Hedgerows: the unsung heroes of the landscape

Landscape view of fields

The humble hedgerow is an often-overlooked feature of the landscape. You can find them lining roads, footpaths and gardens and they come in all different shapes and sizes. However, what is not always understood is the vital role hedgerows play in the stitching together our patchwork countryside.

Hedgerows are such an important asset to the Dedham Vale’s cultural heritage, wildlife, and landscape. In addition to their beauty and changing colours through the seasons, hedgerows provide homes and corridors for wildlife, as well as helping to tackle the climate crisis by capturing carbon.

This connectivity is vital for so many species particularly for bats and dormice, our flagship species, who use hedgerows to nest, forage, and refuge. Hedgerows also reconnect isolated habitats, recreate lost landscape features, contribute to the stabilisation of soils and the flow of water on farms. All of these will result in improved soil health and water storage capacity so improving resilience for both food crops and semi-natural habitats.

Early in 2021 we were approached by the Stour Valley Farmer Cluster with regard a hedgerow project in the Dedham Vale Area of Outstanding Natural Beauty

The Cluster had received funding from the Suffolk Preservation Society (representing CPRE Suffolk) for a Hedgerow Heroes Phase 1 project, one of 5 in England. The aim being to plant and restore hedgerows in the Dedham Vale. We jumped at the opportunity to work in partnership, especially as this project would create and improve wildlife corridors across the landscape to some of our Nature Recovery Zones.  

The Cluster asked us whether our volunteers would be interested in surveying the hedges to help identify where the hedge work needed to be done. When I discussed how this was going to happen with Adrian Silvertown, one of our volunteers, he questioned why we were going to use pen and paper when there were good field based apps on mobile phones that could be used.

Roll forward 6 months (summer 2021) and Adrian, who has a background in technology, had created a Hedgerow Heroes App on ArcGis Survey 123. The development of this app not only facilitated the surveying of hedgerows, but it made it easier for the Cluster Facilitator to select which hedges needed to be restored /created as all the data was in one place. For his outstanding contribution in creating this app Adrian won the Robert Erith National Landscapes Award in 2022.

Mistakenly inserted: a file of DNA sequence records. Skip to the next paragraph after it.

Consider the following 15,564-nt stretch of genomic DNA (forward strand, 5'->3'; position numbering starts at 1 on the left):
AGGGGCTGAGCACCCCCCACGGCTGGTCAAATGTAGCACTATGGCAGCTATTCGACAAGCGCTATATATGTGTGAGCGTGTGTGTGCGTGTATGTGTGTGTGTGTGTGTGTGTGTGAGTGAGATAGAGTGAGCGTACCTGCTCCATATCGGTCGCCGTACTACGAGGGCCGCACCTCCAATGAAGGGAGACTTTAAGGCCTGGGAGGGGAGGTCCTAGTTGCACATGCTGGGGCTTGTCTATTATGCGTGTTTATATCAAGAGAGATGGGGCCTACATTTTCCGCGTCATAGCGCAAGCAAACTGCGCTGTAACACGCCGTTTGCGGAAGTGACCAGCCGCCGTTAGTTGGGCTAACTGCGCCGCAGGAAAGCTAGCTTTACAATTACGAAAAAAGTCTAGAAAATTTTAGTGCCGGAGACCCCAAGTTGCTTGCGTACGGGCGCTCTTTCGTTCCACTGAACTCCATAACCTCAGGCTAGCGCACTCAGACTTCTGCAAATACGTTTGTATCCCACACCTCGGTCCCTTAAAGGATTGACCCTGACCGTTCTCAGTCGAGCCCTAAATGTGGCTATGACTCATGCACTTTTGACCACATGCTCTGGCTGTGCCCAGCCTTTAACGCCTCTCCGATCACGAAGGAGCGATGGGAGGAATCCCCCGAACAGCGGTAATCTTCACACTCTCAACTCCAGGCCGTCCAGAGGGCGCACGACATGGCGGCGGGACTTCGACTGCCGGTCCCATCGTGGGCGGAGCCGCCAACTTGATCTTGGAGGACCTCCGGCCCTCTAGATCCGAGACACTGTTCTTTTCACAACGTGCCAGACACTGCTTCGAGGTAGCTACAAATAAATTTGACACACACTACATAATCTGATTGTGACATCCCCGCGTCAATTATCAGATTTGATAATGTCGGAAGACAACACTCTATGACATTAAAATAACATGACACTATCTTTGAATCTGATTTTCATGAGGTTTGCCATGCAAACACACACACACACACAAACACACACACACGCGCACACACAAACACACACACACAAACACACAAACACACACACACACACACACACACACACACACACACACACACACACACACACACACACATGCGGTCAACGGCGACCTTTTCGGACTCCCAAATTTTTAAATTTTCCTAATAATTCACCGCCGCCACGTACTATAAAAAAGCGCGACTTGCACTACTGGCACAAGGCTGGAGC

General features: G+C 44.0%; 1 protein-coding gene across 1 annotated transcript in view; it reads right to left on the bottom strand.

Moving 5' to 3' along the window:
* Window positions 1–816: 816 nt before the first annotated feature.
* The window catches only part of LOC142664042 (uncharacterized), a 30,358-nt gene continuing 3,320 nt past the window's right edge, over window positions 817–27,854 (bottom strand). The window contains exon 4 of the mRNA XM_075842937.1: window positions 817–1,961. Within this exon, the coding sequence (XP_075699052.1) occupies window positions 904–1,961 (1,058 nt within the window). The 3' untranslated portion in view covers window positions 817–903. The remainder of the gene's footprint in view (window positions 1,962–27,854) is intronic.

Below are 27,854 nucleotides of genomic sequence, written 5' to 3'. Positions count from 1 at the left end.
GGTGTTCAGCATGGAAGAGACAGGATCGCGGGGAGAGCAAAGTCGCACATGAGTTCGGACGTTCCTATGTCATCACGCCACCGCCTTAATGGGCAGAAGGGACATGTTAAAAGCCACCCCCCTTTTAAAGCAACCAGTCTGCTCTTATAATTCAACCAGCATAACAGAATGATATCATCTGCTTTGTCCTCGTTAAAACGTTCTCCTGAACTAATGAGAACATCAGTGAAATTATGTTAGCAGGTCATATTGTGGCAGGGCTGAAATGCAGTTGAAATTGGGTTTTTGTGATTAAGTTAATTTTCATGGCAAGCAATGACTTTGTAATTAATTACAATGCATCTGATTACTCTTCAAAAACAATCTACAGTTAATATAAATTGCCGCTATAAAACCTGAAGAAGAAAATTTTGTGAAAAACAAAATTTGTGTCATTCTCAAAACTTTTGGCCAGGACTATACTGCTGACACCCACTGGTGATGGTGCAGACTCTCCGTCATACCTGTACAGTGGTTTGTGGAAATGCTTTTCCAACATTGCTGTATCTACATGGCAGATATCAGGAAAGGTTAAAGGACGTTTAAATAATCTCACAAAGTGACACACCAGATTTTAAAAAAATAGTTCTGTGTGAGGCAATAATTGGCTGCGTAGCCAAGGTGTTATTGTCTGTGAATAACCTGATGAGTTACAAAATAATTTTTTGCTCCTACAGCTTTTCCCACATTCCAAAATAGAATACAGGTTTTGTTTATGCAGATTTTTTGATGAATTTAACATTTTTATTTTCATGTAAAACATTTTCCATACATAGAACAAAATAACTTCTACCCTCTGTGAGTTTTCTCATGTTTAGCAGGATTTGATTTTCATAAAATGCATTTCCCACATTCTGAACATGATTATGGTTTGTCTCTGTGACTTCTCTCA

Interested volunteers attended a training session to find out more about the project, hedgerow management and how to use the app in the field. They were then assigned farms in the area by the Cluster Facilitator.  Over the summer/autumn our volunteers surveyed 28km of hedgerows, assessing the quality and needs of the hedgerows, which the Cluster facilitator then used to prioritise hedgerow restoration work in the winter.

In total 4.65km of hedgerow were planted and 2.72km of hedgerow were restored by either gapping up, coppicing or conservation hedgelaying. There were 12 farms involved in the project. Much of the work was done by contractors but our volunteers helped on 2 hedge planting days and 1 hedgelaying day.

This project enabled us and our volunteers to work with farmers which has led to improved local relationships and the identification of volunteer tasks such as the removal of tree guards from historically planted hedges. People using the footpaths also commented positively on the hedgerow work.

As the Hedgerow Heroes phase 1 Project was so successful the Suffolk Preservation Society (representing CPRE Suffolk) has funded a Hedgerow Heroes Phase 2 project for 2022/3. Volunteers have completed farm surveys leading to 2km of coppicing of hedges, 500m conservation hedgelaying, 3km new hedge planting and 1km gapping up.

Again, much of this has been done by contractors with our volunteers doing two hedge planting work parties. On one of these tasks, we were joined by a group of adults from the Greenlight Trust charity as part of their Earth: Rebuild and Support programme. The adults, who experience poor mental health and well-being, really enjoyed the day, getting stuck in to help us finish planting the hedge.

This project is a legacy project; the survey information that is collated, with the relevant landowner consent, will hopefully lead to many more kilometres of hedge being restored and created across the Dedham Vale landscape as funding becomes available.

Whilst the biggest impact in restoring hedgerows in the Dedham ValeArea of Outstanding Natural Beauty can come from large scale projects, we can all play a role in creating wildlife corridors for beloved, but at-risk, species such as hedgehogs. If you can, consider planting hedgerows in your garden if you have space, or if not, ensure there are holes or gaps in any fencing you have to allow wildlife such as hedgehogs to come and go.

The hedgerow may be an unsung hero for biodiversity, but together we can all ensure this vital habitat thrives in the Dedham Vale and Stour Valley,

Emma Black
Countryside Projects Officer
Dedham Vale AONB and Stour Valley